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Let $D={z\in\mathbb{C}:|z|<1}$ and $f:D\to D$ be analytic with f(0)=0

(i) Show that $|f(z)+f(-z)|\leq2|z|^2$

(ii) Suppose that $|f(z_0)+f(-z_0)=2|z_0|^2$ for some $z_0\in\mathbb{C}\setminus{0}$. Show that $f(z)=\alpha z^2$ for all $z\in \text D$ where $\alpha$ is a constant of modulus 1

Thoughts thus far:

(i) We know that by the Schwarz lemma $|f(z)|\leq|z|$ and $|f(-z)|\leq|-z|=|z|$, but what we want is $|f(z)+f(-z)|\leq|f(z)|+|f(-z)|\leq2|z|^2$, so we want $|f(-z)|=|f(z)|\leq|z|^2$ which I am not sure how to do since $|z|\geq|z|^2$ within the unit circle.

(ii) Proposed solution: $|f(z)+f(-z)|\leq|f(z)|+|f(-z)|\leq2|z|^2$,so we know that $|f(z)+f(-z)|=|f(z)|+|f(-z)|=2|z|^2$ and thus by inspection that $|f(z)=|f(-z)|=|z|^2$, which means that $f(z)=\alpha z^2$ for some $\alpha\in\mathbb{C}$ such that $|\alpha |=1$

Edit: Proposed solution using power series that a friend recently suggested. This has the advantage of making the inspection in part (ii) more rigorous.

Part (i)

Consider the power series of $f(z)=\sum\limits _{n=0}^{\infty}a_{n}z^{n}$ and $f(-z)=\sum\limits _{n=0}^{\infty}(-1)^{n+1}a_{n}z^{n}$. Then, we know that

$|\sum\limits _{n=0}^{\infty}a_{n}z^{n}+\sum\limits _{n=0}^{\infty}(-1)^{n+1}a_{n}z^{n}|=|\sum\limits _{n=0}^{\infty}a_{n}z^{n}+\sum\limits _{n=0}^{\infty}(-1)^{n+1}a_{n}z^{n}|=|[\sum\limits _{k=0}^{\infty}a_{2k}z^{2k}+\sum\limits _{k=0}^{\infty}a_{2k+1}z^{2k+1}]+[\sum\limits _{k=0}^{\infty}a_{2k}z^{2k}-\sum\limits _{k=0}^{\infty}a_{2k+1}z^{2k+1}]|=|2\sum\limits _{k=0}^{\infty}a_{2k}z^{2k}|\leq2|z|^{2}$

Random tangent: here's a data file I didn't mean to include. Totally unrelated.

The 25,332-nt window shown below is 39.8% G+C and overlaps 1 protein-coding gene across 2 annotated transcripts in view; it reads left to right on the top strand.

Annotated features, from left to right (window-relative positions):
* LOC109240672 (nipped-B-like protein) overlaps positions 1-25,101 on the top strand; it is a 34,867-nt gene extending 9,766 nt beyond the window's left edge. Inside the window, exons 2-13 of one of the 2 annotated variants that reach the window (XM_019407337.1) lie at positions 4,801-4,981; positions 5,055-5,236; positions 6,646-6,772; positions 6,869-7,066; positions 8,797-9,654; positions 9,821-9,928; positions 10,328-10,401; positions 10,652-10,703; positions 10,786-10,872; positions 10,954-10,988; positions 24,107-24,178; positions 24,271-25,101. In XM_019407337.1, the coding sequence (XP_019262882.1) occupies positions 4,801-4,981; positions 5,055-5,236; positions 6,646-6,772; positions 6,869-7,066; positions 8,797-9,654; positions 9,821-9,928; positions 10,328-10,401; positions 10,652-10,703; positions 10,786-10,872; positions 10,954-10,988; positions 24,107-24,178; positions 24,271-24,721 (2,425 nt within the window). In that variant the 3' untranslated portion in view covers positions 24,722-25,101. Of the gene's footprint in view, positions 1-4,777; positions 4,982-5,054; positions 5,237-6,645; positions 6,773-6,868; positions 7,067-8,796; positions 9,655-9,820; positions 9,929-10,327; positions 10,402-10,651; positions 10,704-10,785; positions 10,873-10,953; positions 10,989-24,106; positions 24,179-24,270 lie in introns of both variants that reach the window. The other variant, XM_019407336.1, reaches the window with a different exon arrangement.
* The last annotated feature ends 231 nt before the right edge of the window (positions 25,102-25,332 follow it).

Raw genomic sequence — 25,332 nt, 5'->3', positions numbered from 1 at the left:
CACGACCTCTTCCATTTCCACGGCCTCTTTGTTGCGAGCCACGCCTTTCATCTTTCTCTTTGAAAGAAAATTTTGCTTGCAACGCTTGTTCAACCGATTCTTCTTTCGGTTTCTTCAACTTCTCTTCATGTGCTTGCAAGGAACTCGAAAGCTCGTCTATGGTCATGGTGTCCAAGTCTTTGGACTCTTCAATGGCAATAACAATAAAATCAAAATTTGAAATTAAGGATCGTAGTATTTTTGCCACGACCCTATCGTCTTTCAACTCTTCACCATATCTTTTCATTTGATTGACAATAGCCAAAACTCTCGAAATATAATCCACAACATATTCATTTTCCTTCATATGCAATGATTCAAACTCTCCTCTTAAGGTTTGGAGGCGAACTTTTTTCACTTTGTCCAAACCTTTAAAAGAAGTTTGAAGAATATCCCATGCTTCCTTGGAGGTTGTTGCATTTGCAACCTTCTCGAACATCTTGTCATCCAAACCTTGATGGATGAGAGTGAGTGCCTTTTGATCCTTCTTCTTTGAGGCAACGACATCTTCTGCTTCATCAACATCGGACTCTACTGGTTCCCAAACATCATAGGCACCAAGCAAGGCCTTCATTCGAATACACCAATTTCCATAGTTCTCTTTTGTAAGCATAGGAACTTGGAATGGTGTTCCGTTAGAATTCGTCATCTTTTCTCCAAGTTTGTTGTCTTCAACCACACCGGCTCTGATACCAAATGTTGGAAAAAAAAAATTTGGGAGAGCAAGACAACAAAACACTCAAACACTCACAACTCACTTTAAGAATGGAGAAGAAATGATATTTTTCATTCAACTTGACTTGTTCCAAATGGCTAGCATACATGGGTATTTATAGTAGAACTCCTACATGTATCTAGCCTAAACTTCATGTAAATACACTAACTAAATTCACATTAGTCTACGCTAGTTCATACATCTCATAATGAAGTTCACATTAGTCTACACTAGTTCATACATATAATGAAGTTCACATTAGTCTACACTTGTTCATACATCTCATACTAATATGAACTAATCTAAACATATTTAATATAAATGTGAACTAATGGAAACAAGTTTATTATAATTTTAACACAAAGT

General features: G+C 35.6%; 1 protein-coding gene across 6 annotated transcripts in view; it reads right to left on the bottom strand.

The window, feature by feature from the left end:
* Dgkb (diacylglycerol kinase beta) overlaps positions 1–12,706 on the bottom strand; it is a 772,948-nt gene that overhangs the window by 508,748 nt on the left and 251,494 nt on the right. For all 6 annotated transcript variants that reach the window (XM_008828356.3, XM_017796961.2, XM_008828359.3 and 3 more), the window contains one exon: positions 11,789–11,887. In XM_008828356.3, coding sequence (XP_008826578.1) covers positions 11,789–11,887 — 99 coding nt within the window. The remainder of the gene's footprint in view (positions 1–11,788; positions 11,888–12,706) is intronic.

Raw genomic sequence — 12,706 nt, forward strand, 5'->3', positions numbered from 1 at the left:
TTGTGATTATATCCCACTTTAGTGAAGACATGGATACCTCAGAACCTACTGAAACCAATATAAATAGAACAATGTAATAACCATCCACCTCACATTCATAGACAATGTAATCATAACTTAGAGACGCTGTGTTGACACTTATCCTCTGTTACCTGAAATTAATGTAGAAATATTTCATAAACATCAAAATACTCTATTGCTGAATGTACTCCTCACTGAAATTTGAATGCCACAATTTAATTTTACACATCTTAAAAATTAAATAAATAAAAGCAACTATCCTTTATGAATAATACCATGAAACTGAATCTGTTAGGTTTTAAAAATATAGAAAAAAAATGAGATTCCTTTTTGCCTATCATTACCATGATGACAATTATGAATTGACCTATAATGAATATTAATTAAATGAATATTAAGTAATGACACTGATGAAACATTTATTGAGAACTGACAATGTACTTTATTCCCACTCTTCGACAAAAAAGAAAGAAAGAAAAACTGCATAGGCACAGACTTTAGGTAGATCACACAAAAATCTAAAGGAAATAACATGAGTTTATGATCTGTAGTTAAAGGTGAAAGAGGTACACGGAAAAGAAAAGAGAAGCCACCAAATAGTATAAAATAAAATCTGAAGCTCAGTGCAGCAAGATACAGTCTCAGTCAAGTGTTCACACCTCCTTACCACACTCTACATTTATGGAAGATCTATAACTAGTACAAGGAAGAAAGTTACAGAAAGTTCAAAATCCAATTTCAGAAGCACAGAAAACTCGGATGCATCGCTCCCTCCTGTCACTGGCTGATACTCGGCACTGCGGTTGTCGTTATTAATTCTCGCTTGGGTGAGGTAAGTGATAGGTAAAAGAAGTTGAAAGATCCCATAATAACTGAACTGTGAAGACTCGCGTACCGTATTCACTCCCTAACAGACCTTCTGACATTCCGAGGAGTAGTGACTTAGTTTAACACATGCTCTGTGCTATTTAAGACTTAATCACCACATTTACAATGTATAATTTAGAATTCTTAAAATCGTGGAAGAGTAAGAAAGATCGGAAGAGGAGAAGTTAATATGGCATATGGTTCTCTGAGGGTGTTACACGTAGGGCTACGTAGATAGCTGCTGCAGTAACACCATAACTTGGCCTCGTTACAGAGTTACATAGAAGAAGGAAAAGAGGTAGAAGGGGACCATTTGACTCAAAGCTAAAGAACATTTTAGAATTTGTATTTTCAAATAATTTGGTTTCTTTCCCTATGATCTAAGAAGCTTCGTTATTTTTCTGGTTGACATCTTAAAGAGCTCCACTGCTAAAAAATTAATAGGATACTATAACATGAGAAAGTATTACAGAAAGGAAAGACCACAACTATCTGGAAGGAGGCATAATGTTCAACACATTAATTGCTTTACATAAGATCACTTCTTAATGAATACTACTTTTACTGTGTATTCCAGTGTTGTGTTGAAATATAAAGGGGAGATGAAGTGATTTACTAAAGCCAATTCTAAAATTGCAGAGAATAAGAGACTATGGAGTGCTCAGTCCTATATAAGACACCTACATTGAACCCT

Part (ii)

If $|f(z_{0})+f(-z_{0})|=2|z_{0}|^{2}$ for some $z_{0}\in D\backslash\{0\}$, then we know that $|f(z_{0})+f(-z_{0})|\leq|f(z_{0})|+|f(-z_{0})|\leq2|z_{0}|^{2}\implies|f(z_{0})+f(-z_{0})|=|f(z_{0})|+|f(-z_{0})|=2|z_{0}|^{2}$, which means that $2|\sum\limits _{k=0}^{\infty}a_{2k}z_{0}^{2k}|=|\sum\limits _{k=0}^{\infty}a_{2k}z_{0}^{2k}+\sum\limits _{k=0}^{\infty}a_{2k+1}z_{0}^{2k+1}|+|\sum\limits _{k=0}^{\infty}a_{2k}z_{0}^{2k}-\sum\limits _{k=0}^{\infty}a_{2k+1}z_{0}^{2k+1}|=2|z_{0}|^{2}$, which by inspection implies the $a_{2k+1}$ terms reduce to zero. Thus, $f(z_{0})=f(-z_{0})=\sum\limits _{k=0}^{\infty}a_{2k}z_{0}^{2k}$, which means that that from part a we know that $|f(z_{0})+f(-z_{0})|=|f(z_{0})|+|f(-z_{0})|=2|f(z_{0})|=|2\sum\limits _{k=0}^{\infty}a_{2k}z_{0}^{2k}|=2|z_{0}|^{2}$, which implies that the power series terminates after the first second term where the first constant term is equal to zero. This means that we have $2|\alpha z_{0}^{2}|=2|z_{0}|^{2}\implies f(z_{0})=|\alpha||z_{0}|^{2}=|z_{0}|^{2}$ and hence $|\alpha|=1$. Since f is analytic and we know that $z_{0}\neq0$, we also know that the above is true for all $z\in D$ and thus $f(z)=\alpha z^{2}$ where $\alpha$ is a constant of modulus 1.

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up vote 3 down vote accepted

$|f(z)|\le |z|^2$ is incorrect. For example, it fails for $f(z)=z$.

You can consider the function $g(z)=\frac{f(z)+f(-z)}{2z}$ instead and show that Schwarz Lemma is applicable to $g$.

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Thank you for your response. That seems to work quite nicely. – ABC Bach Oct 28 '12 at 5:50

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